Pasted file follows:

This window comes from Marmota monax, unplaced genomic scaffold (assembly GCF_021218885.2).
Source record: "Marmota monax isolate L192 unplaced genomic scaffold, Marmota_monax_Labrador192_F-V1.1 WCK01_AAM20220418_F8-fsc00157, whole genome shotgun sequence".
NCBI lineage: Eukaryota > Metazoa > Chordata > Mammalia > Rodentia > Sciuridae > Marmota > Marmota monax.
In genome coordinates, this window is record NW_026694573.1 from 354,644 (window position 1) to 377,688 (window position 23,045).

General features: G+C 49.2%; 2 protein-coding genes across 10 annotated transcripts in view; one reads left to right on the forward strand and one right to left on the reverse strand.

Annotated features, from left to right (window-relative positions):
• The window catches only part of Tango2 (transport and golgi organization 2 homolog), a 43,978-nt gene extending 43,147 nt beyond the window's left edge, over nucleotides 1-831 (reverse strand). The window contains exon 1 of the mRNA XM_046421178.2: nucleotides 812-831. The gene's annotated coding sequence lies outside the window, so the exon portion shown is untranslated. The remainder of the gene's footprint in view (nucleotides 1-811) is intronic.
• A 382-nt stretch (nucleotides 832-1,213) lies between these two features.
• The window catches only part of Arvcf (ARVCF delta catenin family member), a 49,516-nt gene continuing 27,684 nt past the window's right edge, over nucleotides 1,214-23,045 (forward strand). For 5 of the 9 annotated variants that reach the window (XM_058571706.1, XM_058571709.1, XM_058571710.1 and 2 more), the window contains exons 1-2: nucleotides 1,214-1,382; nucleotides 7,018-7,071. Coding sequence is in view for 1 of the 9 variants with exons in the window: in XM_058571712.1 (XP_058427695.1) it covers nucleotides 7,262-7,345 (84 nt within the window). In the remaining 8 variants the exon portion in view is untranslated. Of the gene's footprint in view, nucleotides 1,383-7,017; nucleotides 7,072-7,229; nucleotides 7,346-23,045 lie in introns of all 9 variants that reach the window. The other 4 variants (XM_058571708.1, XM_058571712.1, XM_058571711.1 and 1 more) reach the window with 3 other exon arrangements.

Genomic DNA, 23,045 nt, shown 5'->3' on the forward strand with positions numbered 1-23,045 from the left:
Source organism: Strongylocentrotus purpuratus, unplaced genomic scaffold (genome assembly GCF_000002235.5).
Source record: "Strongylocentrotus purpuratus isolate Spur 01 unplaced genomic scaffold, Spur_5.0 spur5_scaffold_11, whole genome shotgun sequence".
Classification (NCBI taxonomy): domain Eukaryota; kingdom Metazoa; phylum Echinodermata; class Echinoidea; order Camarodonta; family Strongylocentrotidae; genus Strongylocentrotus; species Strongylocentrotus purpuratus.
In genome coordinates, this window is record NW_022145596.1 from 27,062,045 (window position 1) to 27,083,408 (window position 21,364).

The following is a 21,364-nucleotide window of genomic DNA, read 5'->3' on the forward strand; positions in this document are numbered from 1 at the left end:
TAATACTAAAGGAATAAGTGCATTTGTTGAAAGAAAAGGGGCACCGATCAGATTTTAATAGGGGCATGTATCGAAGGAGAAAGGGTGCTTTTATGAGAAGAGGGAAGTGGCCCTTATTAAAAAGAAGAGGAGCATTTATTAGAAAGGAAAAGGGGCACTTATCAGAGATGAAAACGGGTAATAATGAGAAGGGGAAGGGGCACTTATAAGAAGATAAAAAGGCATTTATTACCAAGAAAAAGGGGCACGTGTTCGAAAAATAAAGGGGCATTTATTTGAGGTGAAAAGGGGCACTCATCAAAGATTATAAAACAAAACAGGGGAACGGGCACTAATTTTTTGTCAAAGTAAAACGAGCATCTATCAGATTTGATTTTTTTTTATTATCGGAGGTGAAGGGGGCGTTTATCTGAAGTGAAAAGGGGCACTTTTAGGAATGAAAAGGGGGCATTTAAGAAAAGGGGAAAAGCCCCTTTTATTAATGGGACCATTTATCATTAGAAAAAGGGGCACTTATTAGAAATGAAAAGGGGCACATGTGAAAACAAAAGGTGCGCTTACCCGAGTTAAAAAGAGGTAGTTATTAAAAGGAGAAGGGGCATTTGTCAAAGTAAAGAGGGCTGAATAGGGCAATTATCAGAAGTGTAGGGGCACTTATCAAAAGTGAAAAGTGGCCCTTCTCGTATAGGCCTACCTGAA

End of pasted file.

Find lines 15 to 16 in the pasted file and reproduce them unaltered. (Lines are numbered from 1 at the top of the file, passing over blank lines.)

The following is a 21,364-nucleotide window of genomic DNA, read 5'->3' on the forward strand; positions in this document are numbered from 1 at the left end:
TAATACTAAAGGAATAAGTGCATTTGTTGAAAGAAAAGGGGCACCGATCAGATTTTAATAGGGGCATGTATCGAAGGAGAAAGGGTGCTTTTATGAGAAGAGGGAAGTGGCCCTTATTAAAAAGAAGAGGAGCATTTATTAGAAAGGAAAAGGGGCACTTATCAGAGATGAAAACGGGTAATAATGAGAAGGGGAAGGGGCACTTATAAGAAGATAAAAAGGCATTTATTACCAAGAAAAAGGGGCACGTGTTCGAAAAATAAAGGGGCATTTATTTGAGGTGAAAAGGGGCACTCATCAAAGATTATAAAACAAAACAGGGGAACGGGCACTAATTTTTTGTCAAAGTAAAACGAGCATCTATCAGATTTGATTTTTTTTTATTATCGGAGGTGAAGGGGGCGTTTATCTGAAGTGAAAAGGGGCACTTTTAGGAATGAAAAGGGGGCATTTAAGAAAAGGGGAAAAGCCCCTTTTATTAATGGGACCATTTATCATTAGAAAAAGGGGCACTTATTAGAAATGAAAAGGGGCACATGTGAAAACAAAAGGTGCGCTTACCCGAGTTAAAAAGAGGTAGTTATTAAAAGGAGAAGGGGCATTTGTCAAAGTAAAGAGGGCTGAATAGGGCAATTATCAGAAGTGTAGGGGCACTTATCAAAAGTGAAAAGTGGCCCTTCTCGTATAGGCCTACCTGAA